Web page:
Kantian political philosophies that emphasise the rationality of citizens as the primary loci for discussions of (for example) what more just and equal societies might look like, may thus be barking up two wrong trees simultaneously. Firstly, if rationality is not be the primary matter of political action and reaction, taking it as one’s starting point may well doom one’s conclusions to parochialism and irrelevance. Secondly, waxing hypothetical about what a more just or equal society would look like risks missing what really matters in politics: working out who controls who, how they do it, and making sure they do it in ways that are less nasty than others. To spell the point out: the symbiotic relationship between Fox News and the Tea Party, with the specter of the 2012 U.S. Presidential Election now firmly on the horizon, surely does not reflect well on the dominant trend for rationalist political philosophy in many North American and British universities.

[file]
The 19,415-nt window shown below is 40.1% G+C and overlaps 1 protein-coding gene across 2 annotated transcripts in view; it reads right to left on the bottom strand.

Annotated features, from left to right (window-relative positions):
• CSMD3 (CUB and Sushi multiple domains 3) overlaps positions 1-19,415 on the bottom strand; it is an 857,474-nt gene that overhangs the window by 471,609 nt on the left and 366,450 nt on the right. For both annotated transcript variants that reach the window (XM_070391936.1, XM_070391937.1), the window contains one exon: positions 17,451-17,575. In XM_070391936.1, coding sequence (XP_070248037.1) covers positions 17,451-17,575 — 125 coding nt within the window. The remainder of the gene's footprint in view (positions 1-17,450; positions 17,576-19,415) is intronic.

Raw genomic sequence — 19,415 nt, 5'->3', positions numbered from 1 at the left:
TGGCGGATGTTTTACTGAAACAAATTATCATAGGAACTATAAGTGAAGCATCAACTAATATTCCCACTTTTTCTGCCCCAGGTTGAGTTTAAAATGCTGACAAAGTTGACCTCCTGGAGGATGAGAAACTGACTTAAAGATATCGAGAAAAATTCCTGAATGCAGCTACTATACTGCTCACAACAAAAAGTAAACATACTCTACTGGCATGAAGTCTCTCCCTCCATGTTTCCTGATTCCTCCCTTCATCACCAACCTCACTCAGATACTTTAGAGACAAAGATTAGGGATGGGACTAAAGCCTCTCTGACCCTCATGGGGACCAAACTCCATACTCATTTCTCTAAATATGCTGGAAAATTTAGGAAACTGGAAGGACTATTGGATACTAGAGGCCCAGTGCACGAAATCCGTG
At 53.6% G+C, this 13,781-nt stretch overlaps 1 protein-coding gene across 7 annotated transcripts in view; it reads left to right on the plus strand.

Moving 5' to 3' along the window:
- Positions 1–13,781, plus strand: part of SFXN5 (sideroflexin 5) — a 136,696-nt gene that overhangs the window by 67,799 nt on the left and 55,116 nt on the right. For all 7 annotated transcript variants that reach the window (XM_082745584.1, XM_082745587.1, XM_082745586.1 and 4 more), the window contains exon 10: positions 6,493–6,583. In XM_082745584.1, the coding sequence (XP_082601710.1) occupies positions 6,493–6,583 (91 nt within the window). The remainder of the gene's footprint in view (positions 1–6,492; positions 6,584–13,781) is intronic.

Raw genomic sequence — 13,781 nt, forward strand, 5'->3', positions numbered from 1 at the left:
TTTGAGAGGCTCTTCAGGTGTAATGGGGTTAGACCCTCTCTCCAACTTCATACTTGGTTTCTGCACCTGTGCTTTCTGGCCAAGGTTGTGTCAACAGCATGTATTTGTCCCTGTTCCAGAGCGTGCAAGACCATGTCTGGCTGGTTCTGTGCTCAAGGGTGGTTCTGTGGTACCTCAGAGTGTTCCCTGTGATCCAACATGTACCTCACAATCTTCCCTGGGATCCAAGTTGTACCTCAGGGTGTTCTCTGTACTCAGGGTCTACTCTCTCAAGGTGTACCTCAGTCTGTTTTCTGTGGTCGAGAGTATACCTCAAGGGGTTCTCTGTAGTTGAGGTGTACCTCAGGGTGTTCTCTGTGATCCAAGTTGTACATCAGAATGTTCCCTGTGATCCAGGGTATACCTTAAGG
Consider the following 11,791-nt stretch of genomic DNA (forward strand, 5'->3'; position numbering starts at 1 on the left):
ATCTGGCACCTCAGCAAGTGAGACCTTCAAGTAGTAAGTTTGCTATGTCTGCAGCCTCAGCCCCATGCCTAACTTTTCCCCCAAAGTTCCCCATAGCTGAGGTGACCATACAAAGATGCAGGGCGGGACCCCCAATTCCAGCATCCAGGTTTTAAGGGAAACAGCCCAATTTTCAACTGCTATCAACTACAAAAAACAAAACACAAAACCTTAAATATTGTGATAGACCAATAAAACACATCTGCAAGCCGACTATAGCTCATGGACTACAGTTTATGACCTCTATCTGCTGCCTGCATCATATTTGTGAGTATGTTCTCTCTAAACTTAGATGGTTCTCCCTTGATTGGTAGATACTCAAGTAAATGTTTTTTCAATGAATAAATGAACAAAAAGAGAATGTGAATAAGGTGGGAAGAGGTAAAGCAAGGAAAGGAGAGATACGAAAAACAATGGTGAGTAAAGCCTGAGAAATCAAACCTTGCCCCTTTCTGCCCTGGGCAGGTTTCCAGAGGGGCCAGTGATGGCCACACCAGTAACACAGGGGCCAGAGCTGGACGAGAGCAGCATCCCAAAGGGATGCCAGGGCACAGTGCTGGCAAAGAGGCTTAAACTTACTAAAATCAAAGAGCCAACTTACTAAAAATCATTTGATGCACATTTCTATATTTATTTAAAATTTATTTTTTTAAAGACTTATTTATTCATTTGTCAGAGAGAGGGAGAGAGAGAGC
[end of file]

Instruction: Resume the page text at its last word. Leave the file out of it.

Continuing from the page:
In these respects, Derren Brown offers important materials for thinking about both moral and political philosophy, at least for those willing to accept that dusty tomes and wise authorities do not have a monopoly on insight. Of course, it may be replied that there’s nothing in Derren Brown that can’t be found in the properly peer-reviewed experimental psychology literature. Don’t we know all of this from Milgram and the Stanford Prison experiments? Actually, this simply raises another host of questions. Because in his latest series, Brown has been conducing “experiments” that would never pass a modern academic experimental ethics committee.